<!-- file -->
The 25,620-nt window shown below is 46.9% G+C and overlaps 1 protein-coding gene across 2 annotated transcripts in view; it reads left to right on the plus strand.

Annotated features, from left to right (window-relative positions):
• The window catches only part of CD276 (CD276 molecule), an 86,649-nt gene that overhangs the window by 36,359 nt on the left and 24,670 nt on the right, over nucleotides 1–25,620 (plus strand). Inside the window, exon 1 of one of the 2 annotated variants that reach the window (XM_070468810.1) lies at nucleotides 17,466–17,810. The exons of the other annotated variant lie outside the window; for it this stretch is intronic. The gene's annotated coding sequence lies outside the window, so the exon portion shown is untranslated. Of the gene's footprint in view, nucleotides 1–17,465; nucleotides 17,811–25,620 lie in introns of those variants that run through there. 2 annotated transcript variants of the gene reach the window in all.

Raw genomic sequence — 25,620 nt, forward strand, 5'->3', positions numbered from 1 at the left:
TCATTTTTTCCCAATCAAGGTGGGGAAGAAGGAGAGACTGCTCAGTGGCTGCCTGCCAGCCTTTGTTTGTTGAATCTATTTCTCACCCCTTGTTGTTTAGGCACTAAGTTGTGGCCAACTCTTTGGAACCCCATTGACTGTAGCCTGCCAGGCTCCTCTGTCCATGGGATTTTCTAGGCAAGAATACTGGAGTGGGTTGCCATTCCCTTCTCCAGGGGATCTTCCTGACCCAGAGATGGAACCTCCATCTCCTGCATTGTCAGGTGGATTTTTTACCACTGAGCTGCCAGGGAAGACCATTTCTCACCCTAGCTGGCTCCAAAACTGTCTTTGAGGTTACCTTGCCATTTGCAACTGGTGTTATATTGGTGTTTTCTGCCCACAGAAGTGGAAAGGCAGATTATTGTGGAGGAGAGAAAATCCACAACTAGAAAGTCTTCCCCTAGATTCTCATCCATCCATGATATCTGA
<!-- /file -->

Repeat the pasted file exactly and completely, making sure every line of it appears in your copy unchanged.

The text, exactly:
The 25,620-nt window shown below is 46.9% G+C and overlaps 1 protein-coding gene across 2 annotated transcripts in view; it reads left to right on the plus strand.

Annotated features, from left to right (window-relative positions):
• The window catches only part of CD276 (CD276 molecule), an 86,649-nt gene that overhangs the window by 36,359 nt on the left and 24,670 nt on the right, over nucleotides 1–25,620 (plus strand). Inside the window, exon 1 of one of the 2 annotated variants that reach the window (XM_070468810.1) lies at nucleotides 17,466–17,810. The exons of the other annotated variant lie outside the window; for it this stretch is intronic. The gene's annotated coding sequence lies outside the window, so the exon portion shown is untranslated. Of the gene's footprint in view, nucleotides 1–17,465; nucleotides 17,811–25,620 lie in introns of those variants that run through there. 2 annotated transcript variants of the gene reach the window in all.

Raw genomic sequence — 25,620 nt, forward strand, 5'->3', positions numbered from 1 at the left:
TCATTTTTTCCCAATCAAGGTGGGGAAGAAGGAGAGACTGCTCAGTGGCTGCCTGCCAGCCTTTGTTTGTTGAATCTATTTCTCACCCCTTGTTGTTTAGGCACTAAGTTGTGGCCAACTCTTTGGAACCCCATTGACTGTAGCCTGCCAGGCTCCTCTGTCCATGGGATTTTCTAGGCAAGAATACTGGAGTGGGTTGCCATTCCCTTCTCCAGGGGATCTTCCTGACCCAGAGATGGAACCTCCATCTCCTGCATTGTCAGGTGGATTTTTTACCACTGAGCTGCCAGGGAAGACCATTTCTCACCCTAGCTGGCTCCAAAACTGTCTTTGAGGTTACCTTGCCATTTGCAACTGGTGTTATATTGGTGTTTTCTGCCCACAGAAGTGGAAAGGCAGATTATTGTGGAGGAGAGAAAATCCACAACTAGAAAGTCTTCCCCTAGATTCTCATCCATCCATGATATCTGA